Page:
THIS STORY HAS BEEN FORMATTED FOR EASY PRINTING
Globe editorial

Gates against the complex

March 23, 2009
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EVER SINCE President Eisenhower's farewell warning about the unaccountable "military-industrial complex," America has been caught in a web of extravagant spending, woven by defense contractors, lobbyists, retired generals, and legislators seeking to protect jobs and businesses in their districts. Today, that extravagance is no longer affordable, if it ever was. Confronted with soaring deficits, the country cannot go on lavishing money on advanced weapons systems with little utility, or on foreign military bases dating from a Cold War that ended 20 years ago.

Fortunately, Defense Secretary Robert Gates recognizes the need to change course. As a former CIA analyst who rose to become agency director under the first President Bush, Gates has the credentials to lead the battle against entrenched interests of the military-industrial complex.

Most important of all is the common-sense practicality Gates has displayed in discussing the defense-spending choices America must make. Obvious as it may sound to the average taxpayer, Gates is piercing an elaborate marketing mythology each time he observes that the government should not buy high-tech weapons that are useless in the actual counterinsurgency conflicts Americans are fighting - and are likely to be fighting in the future.

Gates was uncommonly candid in congressional testimony last month about one of the most expensive items in the Pentagon budget, the F-22 Raptor fighter plane. "The reality is we are fighting two wars, in Iraq and Afghanistan," he said, "and the F-22 has not performed a single mission in either theater." This is not what mavens of the military-industrial complex want lawmakers to hear from a secretary of defense. The Air Force has thus far bought nearly 200 F-22s for more than $62 billion. Yet this is a state-of-the art flying machine built to match up against fighter planes that only the United States possesses.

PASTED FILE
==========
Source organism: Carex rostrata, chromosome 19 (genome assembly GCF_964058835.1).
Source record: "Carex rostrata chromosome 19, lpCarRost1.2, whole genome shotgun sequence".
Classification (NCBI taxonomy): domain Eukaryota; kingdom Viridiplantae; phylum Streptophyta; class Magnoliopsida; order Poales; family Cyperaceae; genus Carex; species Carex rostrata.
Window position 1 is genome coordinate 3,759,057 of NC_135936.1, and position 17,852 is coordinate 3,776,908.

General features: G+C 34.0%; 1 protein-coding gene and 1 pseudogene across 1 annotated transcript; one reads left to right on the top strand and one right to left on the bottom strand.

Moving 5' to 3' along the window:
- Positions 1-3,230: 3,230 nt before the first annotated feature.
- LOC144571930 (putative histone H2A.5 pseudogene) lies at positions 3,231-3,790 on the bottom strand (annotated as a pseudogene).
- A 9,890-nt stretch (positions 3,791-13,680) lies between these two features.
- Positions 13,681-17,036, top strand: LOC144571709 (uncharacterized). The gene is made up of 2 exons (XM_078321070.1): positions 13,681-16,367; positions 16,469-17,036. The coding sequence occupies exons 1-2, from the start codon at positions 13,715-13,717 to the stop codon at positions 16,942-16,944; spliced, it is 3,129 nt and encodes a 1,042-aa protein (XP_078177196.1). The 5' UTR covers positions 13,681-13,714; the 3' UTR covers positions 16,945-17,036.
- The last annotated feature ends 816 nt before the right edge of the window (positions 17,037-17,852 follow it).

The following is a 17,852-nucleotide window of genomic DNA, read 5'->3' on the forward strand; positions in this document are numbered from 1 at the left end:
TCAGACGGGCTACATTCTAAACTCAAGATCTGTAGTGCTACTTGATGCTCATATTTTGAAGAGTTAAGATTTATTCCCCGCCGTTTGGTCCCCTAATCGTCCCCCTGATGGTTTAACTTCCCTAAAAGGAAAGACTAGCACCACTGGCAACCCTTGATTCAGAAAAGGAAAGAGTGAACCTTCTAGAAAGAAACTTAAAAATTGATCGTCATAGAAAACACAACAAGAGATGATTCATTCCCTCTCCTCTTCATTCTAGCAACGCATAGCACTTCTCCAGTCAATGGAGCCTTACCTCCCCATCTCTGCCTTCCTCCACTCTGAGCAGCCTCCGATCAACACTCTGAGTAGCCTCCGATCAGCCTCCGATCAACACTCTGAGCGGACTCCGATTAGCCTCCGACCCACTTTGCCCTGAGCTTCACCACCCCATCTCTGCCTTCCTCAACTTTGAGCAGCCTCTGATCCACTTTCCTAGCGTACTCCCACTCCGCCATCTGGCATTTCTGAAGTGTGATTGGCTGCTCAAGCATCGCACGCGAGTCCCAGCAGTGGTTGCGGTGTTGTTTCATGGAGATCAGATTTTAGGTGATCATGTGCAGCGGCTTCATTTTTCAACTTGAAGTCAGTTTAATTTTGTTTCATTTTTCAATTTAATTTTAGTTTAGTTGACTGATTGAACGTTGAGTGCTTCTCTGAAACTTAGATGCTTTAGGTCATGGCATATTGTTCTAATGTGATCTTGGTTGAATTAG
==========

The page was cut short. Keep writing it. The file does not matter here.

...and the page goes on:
It will not be easy to bring rationality to the business of procuring weapons systems that are truly needed. And the hard budgeting truth is that close to 60 percent of current defense spending is taken up with costs related to military personnel - for their salaries and health insurance, their training, equipping, and transporting. This portion of the defense budget is likely to expand in coming years.

These unavoidable costs are precisely why luxury items like the F-22, faulty systems such as mid-course missile defense, and the 227 outmoded US bases in Germany ought to be trimmed from the federal budget. There is nothing patriotic about wasteful defense spending.

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